Puntland’s presidential election, scheduled for January, threatens to exacerbate clan tensions and polarise the population. To keep the regional state on the path of democratisation, deep investment from local, national and international actors will be crucial.
In its latest briefing, Somalia: Puntland’s Punted Polls, the International Crisis Group examines the attempt to reconcile clan interests with a democratic constitution for a regional administration whose development is important for establishing a degree of stability in a country that has not had much effective government for a generation. Hopes were once high that Puntland could be an example to Somalia’s other regions, but the democratic transition process has been mostly suspended due to increasing clan grievances and concerns over the weakness of political and judicial institutions charged with overseeing elections. If the election of the president by parliament next month is disputed, tensions could easily escalate to violence.
The briefing’s major findings and recommendations are: •Violent fallout from a disputed presidential election would have implications for the rest of Somalia, including neighbouring Somaliland, not least an increase in inter-clan tensions and opportunities for the extremist group Al-Shabaab to strengthen its foothold in north-east Somalia.
•Elections have always strained the clan consensus underwriting Puntland’s relative stability. Even after fifteen years, Puntland’s institutions remain weak and have failed to mediate the democratisation process. In the context of January’s presidential election, it is crucial to ensure the safety of all candidates and their freedom to campaign.
•For Somalia as a whole, the Puntland experience demonstrates that instituting party-based democracy will be a contested process at every step, especially at the local (clan) level. Particular attention should be paid to the establishment of political parties. In Puntland as in the rest of Somalia, traditional clan authorities remain unconvinced of the benefits of party-based democracy.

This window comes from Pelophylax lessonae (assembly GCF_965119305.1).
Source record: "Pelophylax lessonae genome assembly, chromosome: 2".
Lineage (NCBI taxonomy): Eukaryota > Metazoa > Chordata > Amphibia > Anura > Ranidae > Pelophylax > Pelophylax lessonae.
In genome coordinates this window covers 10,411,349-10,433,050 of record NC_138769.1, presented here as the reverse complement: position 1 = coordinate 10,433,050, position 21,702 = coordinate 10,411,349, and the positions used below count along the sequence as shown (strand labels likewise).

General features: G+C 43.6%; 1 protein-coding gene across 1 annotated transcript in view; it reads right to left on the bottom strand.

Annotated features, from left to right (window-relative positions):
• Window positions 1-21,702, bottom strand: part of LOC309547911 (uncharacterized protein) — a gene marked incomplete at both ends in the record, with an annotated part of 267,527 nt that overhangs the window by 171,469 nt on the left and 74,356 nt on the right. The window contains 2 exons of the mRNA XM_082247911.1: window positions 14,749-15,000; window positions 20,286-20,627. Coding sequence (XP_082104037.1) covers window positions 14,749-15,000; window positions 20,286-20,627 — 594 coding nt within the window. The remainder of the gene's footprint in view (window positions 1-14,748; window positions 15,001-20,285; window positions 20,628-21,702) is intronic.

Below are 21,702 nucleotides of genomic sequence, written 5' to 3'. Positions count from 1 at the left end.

•Until the July crisis, when local elections were cancelled, the international community – particularly the UN, U.S., UK and EU – failed to recognise the importance of Puntland’s democratisation process for all Somalia. It needs now to promote an all-Puntland constitutional review process and support the restart of the democratic transition via both technical and symbolic assistance.
“Puntland has shown that democratisation is not just a technical process or a panacea for reducing internal conflict. Donors and other international actors need to be heedful of local political realities, including support of elites, robustness of institutions and viability of electoral districts, before giving support to an electoral process”, says Cedric Barnes, Crisis Group’s Horn of Africa Project Director. “This is especially relevant for the projected democratic transition in the rest of Somalia by 2016”.
“Despite the violence, risks and weak institutional framework, it is important that the democratic transition continue, especially at a local level”, says Comfort Ero, Crisis Group’s Africa Program Director. “Calling off the local elections in July was the right call, but has left many feeling excluded and without a direct voice, especially those from marginalised clans and the young. And it is these constituencies that are most likely to be attracted by radical Islamist groups like Al-Shabaab”.